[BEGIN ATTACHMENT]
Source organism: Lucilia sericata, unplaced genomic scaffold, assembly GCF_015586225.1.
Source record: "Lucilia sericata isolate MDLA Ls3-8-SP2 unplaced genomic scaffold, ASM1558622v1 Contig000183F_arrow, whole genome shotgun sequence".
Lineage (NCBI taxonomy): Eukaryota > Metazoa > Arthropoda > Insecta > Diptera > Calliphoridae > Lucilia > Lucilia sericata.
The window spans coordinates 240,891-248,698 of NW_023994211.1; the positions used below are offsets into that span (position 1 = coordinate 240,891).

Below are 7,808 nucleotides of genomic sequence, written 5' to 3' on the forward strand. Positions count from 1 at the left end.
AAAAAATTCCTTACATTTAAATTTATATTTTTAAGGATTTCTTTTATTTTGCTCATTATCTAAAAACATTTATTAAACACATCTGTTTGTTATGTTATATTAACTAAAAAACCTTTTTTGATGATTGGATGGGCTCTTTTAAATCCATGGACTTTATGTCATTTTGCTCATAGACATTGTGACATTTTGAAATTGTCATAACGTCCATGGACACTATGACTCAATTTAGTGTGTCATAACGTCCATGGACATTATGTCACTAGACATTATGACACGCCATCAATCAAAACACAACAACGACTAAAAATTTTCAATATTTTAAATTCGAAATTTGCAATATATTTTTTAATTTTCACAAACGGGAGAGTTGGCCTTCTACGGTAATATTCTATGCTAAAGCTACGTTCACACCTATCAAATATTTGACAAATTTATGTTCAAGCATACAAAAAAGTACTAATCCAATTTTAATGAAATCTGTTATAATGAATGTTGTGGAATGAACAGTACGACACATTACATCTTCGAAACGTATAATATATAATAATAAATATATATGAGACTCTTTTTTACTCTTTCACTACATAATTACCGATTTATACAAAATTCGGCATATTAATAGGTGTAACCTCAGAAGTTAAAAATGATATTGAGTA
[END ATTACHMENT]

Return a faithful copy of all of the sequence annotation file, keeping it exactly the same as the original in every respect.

Source organism: Lucilia sericata, unplaced genomic scaffold, assembly GCF_015586225.1.
Source record: "Lucilia sericata isolate MDLA Ls3-8-SP2 unplaced genomic scaffold, ASM1558622v1 Contig000183F_arrow, whole genome shotgun sequence".
Lineage (NCBI taxonomy): Eukaryota > Metazoa > Arthropoda > Insecta > Diptera > Calliphoridae > Lucilia > Lucilia sericata.
The window spans coordinates 240,891-248,698 of NW_023994211.1; the positions used below are offsets into that span (position 1 = coordinate 240,891).

Below are 7,808 nucleotides of genomic sequence, written 5' to 3' on the forward strand. Positions count from 1 at the left end.
AAAAAATTCCTTACATTTAAATTTATATTTTTAAGGATTTCTTTTATTTTGCTCATTATCTAAAAACATTTATTAAACACATCTGTTTGTTATGTTATATTAACTAAAAAACCTTTTTTGATGATTGGATGGGCTCTTTTAAATCCATGGACTTTATGTCATTTTGCTCATAGACATTGTGACATTTTGAAATTGTCATAACGTCCATGGACACTATGACTCAATTTAGTGTGTCATAACGTCCATGGACATTATGTCACTAGACATTATGACACGCCATCAATCAAAACACAACAACGACTAAAAATTTTCAATATTTTAAATTCGAAATTTGCAATATATTTTTTAATTTTCACAAACGGGAGAGTTGGCCTTCTACGGTAATATTCTATGCTAAAGCTACGTTCACACCTATCAAATATTTGACAAATTTATGTTCAAGCATACAAAAAAGTACTAATCCAATTTTAATGAAATCTGTTATAATGAATGTTGTGGAATGAACAGTACGACACATTACATCTTCGAAACGTATAATATATAATAATAAATATATATGAGACTCTTTTTTACTCTTTCACTACATAATTACCGATTTATACAAAATTCGGCATATTAATAGGTGTAACCTCAGAAGTTAAAAATGATATTGAGTA